Items in storage units may not be covered by a HO policy

September 7, 2022

So, it used to be that if clients asked you if their homeowners insurance policy covered their property anywhere in the world, you could reply: “Yes. However, if they are in another one of your residences, then coverage is limited to 10% of the limit shown in your primary homeowners policy.” Then, you would ask them which property they were discussing, so you could make sure it wasn’t listed in the homeowners insurance policy’s exclusions or limitations, and needed an umbrella policy.

Now you need to ask an additional question: “Is your property stored in a self-storage facility?”

According to the 5/11 edition of homeowners (HO3) form, there is a paragraph that addresses limitations for “self-storage facilities” for new homeowners insurance policies. This change only provides 10% of the personal property limit for items in self-storage facilities—before the change, the 10% limitation was only on items stored at a secondary residence. Since people don’t live in storage units, this limitation did not apply.

The 5/11 edition of homeowners (HO3) form, reads as follows:

2. Limit For Property At Other Locations

a. Other Residences

Our limit of liability for personal property usually located at an “insured’s” residence, other than the “residence premises”, is 10% of the limit of liability for Coverage C, or $1,000, whichever is greater. However, this limitation does not apply to personal property:

(1) Moved from the “residence premises” because it is:

(a) Being repaired, renovated or rebuilt; and

(b) Not fit to live in or store property in; or

(2) In a newly acquired principal residence for 30 days from the time you begin to move the property there.

b. Self-storage Facilities

Our limit of liability for personal property owned or used by an “insured” and located in a self-storage facility is 10% of the limit of liability for Coverage C, or $1,000, whichever is greater. However, this limitation does not apply to personal property:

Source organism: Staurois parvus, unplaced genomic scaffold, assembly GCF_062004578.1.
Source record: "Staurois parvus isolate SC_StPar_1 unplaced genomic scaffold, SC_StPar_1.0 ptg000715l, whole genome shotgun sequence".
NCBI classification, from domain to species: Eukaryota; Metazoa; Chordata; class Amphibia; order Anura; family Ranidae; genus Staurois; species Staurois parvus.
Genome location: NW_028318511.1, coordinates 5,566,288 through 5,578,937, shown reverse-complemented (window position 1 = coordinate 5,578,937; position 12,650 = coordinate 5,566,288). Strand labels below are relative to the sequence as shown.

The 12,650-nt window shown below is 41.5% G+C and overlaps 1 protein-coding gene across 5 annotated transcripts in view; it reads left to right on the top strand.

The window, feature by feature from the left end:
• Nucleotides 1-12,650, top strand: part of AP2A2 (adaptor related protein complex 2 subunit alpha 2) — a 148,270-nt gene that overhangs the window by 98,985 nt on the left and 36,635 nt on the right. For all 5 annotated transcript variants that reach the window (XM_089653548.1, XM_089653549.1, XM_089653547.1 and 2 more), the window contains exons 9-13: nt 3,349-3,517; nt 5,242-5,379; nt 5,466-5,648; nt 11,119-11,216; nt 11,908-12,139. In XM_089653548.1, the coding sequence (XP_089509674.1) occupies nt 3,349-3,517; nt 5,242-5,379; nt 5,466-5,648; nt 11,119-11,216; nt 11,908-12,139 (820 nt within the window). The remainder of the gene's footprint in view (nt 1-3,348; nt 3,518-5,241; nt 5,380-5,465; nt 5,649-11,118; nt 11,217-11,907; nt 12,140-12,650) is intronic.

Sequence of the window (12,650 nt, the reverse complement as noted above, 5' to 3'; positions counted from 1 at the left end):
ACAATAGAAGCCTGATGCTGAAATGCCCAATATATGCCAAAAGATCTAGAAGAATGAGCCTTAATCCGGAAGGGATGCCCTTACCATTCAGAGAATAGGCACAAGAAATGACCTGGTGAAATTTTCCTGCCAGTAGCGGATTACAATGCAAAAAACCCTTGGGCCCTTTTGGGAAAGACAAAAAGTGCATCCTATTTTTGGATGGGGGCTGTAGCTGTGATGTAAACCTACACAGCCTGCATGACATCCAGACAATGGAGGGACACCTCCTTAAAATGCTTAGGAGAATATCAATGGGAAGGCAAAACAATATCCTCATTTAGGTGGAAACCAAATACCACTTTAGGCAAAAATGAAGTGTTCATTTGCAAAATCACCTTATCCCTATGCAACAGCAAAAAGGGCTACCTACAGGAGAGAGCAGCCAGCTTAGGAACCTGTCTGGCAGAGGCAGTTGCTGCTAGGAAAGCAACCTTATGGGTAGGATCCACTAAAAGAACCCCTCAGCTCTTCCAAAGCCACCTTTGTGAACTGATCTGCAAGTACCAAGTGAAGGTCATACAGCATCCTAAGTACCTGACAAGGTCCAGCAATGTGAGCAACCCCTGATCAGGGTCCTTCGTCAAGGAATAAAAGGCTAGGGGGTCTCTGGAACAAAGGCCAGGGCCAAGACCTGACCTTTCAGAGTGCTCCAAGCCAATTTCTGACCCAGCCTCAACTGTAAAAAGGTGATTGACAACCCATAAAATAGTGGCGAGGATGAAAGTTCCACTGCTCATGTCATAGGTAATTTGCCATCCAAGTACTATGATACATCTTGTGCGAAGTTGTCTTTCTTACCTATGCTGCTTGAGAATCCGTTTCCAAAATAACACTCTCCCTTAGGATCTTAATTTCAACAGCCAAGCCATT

(1) Moved from the “residence premises” because it is:

(a) Being repaired, renovated or rebuilt; and

(b) Not fit to live in or store property in; or

(2) Usually located in an “insured’s” residence, other than the “residence premises”.

As noted in the language of the form, there is an exception to this 10% limitation. If the property has been removed to a self-storage facility because the insured premise is being repaired or renovated because it is unfit to be lived in at the time, then there should be full coverage.

So, when advising your clients, you should ask them if they have property in self-storage units. Find out what type of things they are storing in them. And, advise them about insurance coverages that will protect their property.

About the author…

James Berliner

James Berliner, CPCU, of Newtown, Conn., is president of Berliner-Gelfand & Co. Inc., located in Bridgeport, Conn., and past president of PIACT. In industry affairs, Berliner served as a member of the General Accident Agency Advisory Council and the Safeco Agents Council. Active in his community, Berliner is a member of the Newtown Lions Club and has coached youth baseball. He also served on the House Committee for the United Jewish Center in Danbury, Conn.

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